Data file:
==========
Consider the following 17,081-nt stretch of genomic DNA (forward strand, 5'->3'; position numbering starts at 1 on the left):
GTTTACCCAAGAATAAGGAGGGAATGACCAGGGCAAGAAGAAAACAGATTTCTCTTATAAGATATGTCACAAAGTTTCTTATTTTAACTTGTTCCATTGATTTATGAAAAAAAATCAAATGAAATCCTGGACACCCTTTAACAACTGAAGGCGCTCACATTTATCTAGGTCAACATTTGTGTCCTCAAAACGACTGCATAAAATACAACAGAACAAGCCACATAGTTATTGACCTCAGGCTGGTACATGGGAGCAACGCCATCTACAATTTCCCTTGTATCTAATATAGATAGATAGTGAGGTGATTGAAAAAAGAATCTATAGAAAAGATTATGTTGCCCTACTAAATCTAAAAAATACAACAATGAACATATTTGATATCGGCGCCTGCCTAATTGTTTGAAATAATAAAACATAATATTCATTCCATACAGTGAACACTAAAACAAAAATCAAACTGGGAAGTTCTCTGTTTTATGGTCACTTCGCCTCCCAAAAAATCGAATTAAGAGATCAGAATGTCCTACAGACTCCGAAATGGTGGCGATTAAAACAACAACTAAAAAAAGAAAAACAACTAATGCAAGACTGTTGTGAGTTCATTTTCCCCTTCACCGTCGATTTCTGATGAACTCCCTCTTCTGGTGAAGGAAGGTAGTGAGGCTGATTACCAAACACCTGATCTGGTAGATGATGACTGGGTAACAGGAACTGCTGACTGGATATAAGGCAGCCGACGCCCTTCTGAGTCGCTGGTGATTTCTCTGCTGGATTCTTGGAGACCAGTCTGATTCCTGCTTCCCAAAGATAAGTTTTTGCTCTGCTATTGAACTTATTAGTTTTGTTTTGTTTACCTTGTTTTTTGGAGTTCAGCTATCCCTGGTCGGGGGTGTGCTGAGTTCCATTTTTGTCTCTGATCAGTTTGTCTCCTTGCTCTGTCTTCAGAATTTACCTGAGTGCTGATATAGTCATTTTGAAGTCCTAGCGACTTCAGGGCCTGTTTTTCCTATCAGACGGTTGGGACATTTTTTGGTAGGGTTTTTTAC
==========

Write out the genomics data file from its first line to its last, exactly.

Consider the following 17,081-nt stretch of genomic DNA (forward strand, 5'->3'; position numbering starts at 1 on the left):
GTTTACCCAAGAATAAGGAGGGAATGACCAGGGCAAGAAGAAAACAGATTTCTCTTATAAGATATGTCACAAAGTTTCTTATTTTAACTTGTTCCATTGATTTATGAAAAAAAATCAAATGAAATCCTGGACACCCTTTAACAACTGAAGGCGCTCACATTTATCTAGGTCAACATTTGTGTCCTCAAAACGACTGCATAAAATACAACAGAACAAGCCACATAGTTATTGACCTCAGGCTGGTACATGGGAGCAACGCCATCTACAATTTCCCTTGTATCTAATATAGATAGATAGTGAGGTGATTGAAAAAAGAATCTATAGAAAAGATTATGTTGCCCTACTAAATCTAAAAAATACAACAATGAACATATTTGATATCGGCGCCTGCCTAATTGTTTGAAATAATAAAACATAATATTCATTCCATACAGTGAACACTAAAACAAAAATCAAACTGGGAAGTTCTCTGTTTTATGGTCACTTCGCCTCCCAAAAAATCGAATTAAGAGATCAGAATGTCCTACAGACTCCGAAATGGTGGCGATTAAAACAACAACTAAAAAAAGAAAAACAACTAATGCAAGACTGTTGTGAGTTCATTTTCCCCTTCACCGTCGATTTCTGATGAACTCCCTCTTCTGGTGAAGGAAGGTAGTGAGGCTGATTACCAAACACCTGATCTGGTAGATGATGACTGGGTAACAGGAACTGCTGACTGGATATAAGGCAGCCGACGCCCTTCTGAGTCGCTGGTGATTTCTCTGCTGGATTCTTGGAGACCAGTCTGATTCCTGCTTCCCAAAGATAAGTTTTTGCTCTGCTATTGAACTTATTAGTTTTGTTTTGTTTACCTTGTTTTTTGGAGTTCAGCTATCCCTGGTCGGGGGTGTGCTGAGTTCCATTTTTGTCTCTGATCAGTTTGTCTCCTTGCTCTGTCTTCAGAATTTACCTGAGTGCTGATATAGTCATTTTGAAGTCCTAGCGACTTCAGGGCCTGTTTTTCCTATCAGACGGTTGGGACATTTTTTGGTAGGGTTTTTTAC